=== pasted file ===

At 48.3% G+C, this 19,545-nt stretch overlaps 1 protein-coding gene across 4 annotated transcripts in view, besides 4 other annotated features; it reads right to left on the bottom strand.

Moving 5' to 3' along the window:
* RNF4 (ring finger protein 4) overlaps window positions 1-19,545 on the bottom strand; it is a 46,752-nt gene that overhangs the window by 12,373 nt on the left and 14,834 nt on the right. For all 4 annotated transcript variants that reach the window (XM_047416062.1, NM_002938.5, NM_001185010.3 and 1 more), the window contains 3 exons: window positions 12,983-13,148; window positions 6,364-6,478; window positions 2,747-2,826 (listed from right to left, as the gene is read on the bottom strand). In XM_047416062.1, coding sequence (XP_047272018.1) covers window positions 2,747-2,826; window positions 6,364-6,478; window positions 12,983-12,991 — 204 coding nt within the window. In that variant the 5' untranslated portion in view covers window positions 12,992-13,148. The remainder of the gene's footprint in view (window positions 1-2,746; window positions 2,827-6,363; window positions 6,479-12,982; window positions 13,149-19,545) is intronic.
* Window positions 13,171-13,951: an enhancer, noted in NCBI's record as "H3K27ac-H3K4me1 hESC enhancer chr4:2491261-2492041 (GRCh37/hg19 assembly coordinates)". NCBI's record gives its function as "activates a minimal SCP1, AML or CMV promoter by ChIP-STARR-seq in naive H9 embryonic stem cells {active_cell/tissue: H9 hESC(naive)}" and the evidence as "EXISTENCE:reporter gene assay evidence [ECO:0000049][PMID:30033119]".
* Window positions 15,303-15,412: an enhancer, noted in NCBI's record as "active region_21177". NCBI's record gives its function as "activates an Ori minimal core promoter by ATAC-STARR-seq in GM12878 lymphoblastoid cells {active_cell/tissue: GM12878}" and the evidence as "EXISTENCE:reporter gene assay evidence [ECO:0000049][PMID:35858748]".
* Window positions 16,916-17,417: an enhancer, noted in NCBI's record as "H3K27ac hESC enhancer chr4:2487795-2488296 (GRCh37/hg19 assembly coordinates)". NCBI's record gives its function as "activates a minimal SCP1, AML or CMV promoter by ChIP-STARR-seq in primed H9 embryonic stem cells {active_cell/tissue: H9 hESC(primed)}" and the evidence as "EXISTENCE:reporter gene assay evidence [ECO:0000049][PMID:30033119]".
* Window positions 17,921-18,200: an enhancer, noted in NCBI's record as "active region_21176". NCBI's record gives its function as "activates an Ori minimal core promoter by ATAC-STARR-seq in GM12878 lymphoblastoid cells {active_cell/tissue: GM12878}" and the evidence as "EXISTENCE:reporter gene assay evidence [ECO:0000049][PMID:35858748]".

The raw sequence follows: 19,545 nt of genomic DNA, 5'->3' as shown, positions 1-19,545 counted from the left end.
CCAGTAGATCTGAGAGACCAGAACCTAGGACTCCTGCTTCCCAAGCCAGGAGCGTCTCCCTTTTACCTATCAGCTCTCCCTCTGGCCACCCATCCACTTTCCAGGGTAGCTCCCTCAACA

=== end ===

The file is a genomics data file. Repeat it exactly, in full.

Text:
At 48.3% G+C, this 19,545-nt stretch overlaps 1 protein-coding gene across 4 annotated transcripts in view, besides 4 other annotated features; it reads right to left on the bottom strand.

Moving 5' to 3' along the window:
* RNF4 (ring finger protein 4) overlaps window positions 1-19,545 on the bottom strand; it is a 46,752-nt gene that overhangs the window by 12,373 nt on the left and 14,834 nt on the right. For all 4 annotated transcript variants that reach the window (XM_047416062.1, NM_002938.5, NM_001185010.3 and 1 more), the window contains 3 exons: window positions 12,983-13,148; window positions 6,364-6,478; window positions 2,747-2,826 (listed from right to left, as the gene is read on the bottom strand). In XM_047416062.1, coding sequence (XP_047272018.1) covers window positions 2,747-2,826; window positions 6,364-6,478; window positions 12,983-12,991 — 204 coding nt within the window. In that variant the 5' untranslated portion in view covers window positions 12,992-13,148. The remainder of the gene's footprint in view (window positions 1-2,746; window positions 2,827-6,363; window positions 6,479-12,982; window positions 13,149-19,545) is intronic.
* Window positions 13,171-13,951: an enhancer, noted in NCBI's record as "H3K27ac-H3K4me1 hESC enhancer chr4:2491261-2492041 (GRCh37/hg19 assembly coordinates)". NCBI's record gives its function as "activates a minimal SCP1, AML or CMV promoter by ChIP-STARR-seq in naive H9 embryonic stem cells {active_cell/tissue: H9 hESC(naive)}" and the evidence as "EXISTENCE:reporter gene assay evidence [ECO:0000049][PMID:30033119]".
* Window positions 15,303-15,412: an enhancer, noted in NCBI's record as "active region_21177". NCBI's record gives its function as "activates an Ori minimal core promoter by ATAC-STARR-seq in GM12878 lymphoblastoid cells {active_cell/tissue: GM12878}" and the evidence as "EXISTENCE:reporter gene assay evidence [ECO:0000049][PMID:35858748]".
* Window positions 16,916-17,417: an enhancer, noted in NCBI's record as "H3K27ac hESC enhancer chr4:2487795-2488296 (GRCh37/hg19 assembly coordinates)". NCBI's record gives its function as "activates a minimal SCP1, AML or CMV promoter by ChIP-STARR-seq in primed H9 embryonic stem cells {active_cell/tissue: H9 hESC(primed)}" and the evidence as "EXISTENCE:reporter gene assay evidence [ECO:0000049][PMID:30033119]".
* Window positions 17,921-18,200: an enhancer, noted in NCBI's record as "active region_21176". NCBI's record gives its function as "activates an Ori minimal core promoter by ATAC-STARR-seq in GM12878 lymphoblastoid cells {active_cell/tissue: GM12878}" and the evidence as "EXISTENCE:reporter gene assay evidence [ECO:0000049][PMID:35858748]".

The raw sequence follows: 19,545 nt of genomic DNA, 5'->3' as shown, positions 1-19,545 counted from the left end.
CCAGTAGATCTGAGAGACCAGAACCTAGGACTCCTGCTTCCCAAGCCAGGAGCGTCTCCCTTTTACCTATCAGCTCTCCCTCTGGCCACCCATCCACTTTCCAGGGTAGCTCCCTCAACA